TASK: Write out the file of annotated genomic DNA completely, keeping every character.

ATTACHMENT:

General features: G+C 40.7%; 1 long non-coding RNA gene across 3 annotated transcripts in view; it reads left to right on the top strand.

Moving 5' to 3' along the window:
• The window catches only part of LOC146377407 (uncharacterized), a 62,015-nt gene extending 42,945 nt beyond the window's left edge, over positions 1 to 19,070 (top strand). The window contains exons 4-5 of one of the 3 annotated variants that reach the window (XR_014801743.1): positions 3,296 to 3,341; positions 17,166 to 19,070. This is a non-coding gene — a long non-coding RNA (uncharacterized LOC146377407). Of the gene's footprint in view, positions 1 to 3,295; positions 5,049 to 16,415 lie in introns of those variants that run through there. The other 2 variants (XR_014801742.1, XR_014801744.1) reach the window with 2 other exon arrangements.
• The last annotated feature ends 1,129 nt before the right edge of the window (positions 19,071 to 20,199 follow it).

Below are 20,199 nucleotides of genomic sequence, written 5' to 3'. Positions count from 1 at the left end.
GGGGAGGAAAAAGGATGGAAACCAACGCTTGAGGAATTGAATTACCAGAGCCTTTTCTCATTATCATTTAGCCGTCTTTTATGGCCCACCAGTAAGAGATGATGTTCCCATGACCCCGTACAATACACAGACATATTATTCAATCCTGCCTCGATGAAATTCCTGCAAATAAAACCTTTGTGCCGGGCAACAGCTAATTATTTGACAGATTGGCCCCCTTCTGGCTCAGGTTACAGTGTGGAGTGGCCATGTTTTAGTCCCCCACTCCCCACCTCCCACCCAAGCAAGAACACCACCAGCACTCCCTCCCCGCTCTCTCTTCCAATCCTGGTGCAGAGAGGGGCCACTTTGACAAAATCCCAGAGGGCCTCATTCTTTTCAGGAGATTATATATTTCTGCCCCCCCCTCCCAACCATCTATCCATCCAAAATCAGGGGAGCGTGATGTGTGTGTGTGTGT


General features: G+C 40.7%; 1 long non-coding RNA gene across 3 annotated transcripts in view; it reads left to right on the top strand.

Moving 5' to 3' along the window:
• The window catches only part of LOC146377407 (uncharacterized), a 62,015-nt gene extending 42,945 nt beyond the window's left edge, over positions 1 to 19,070 (top strand). The window contains exons 4-5 of one of the 3 annotated variants that reach the window (XR_014801743.1): positions 3,296 to 3,341; positions 17,166 to 19,070. This is a non-coding gene — a long non-coding RNA (uncharacterized LOC146377407). Of the gene's footprint in view, positions 1 to 3,295; positions 5,049 to 16,415 lie in introns of those variants that run through there. The other 2 variants (XR_014801742.1, XR_014801744.1) reach the window with 2 other exon arrangements.
• The last annotated feature ends 1,129 nt before the right edge of the window (positions 19,071 to 20,199 follow it).

Below are 20,199 nucleotides of genomic sequence, written 5' to 3'. Positions count from 1 at the left end.
GGGGAGGAAAAAGGATGGAAACCAACGCTTGAGGAATTGAATTACCAGAGCCTTTTCTCATTATCATTTAGCCGTCTTTTATGGCCCACCAGTAAGAGATGATGTTCCCATGACCCCGTACAATACACAGACATATTATTCAATCCTGCCTCGATGAAATTCCTGCAAATAAAACCTTTGTGCCGGGCAACAGCTAATTATTTGACAGATTGGCCCCCTTCTGGCTCAGGTTACAGTGTGGAGTGGCCATGTTTTAGTCCCCCACTCCCCACCTCCCACCCAAGCAAGAACACCACCAGCACTCCCTCCCCGCTCTCTCTTCCAATCCTGGTGCAGAGAGGGGCCACTTTGACAAAATCCCAGAGGGCCTCATTCTTTTCAGGAGATTATATATTTCTGCCCCCCCCTCCCAACCATCTATCCATCCAAAATCAGGGGAGCGTGATGTGTGTGTGTGTGT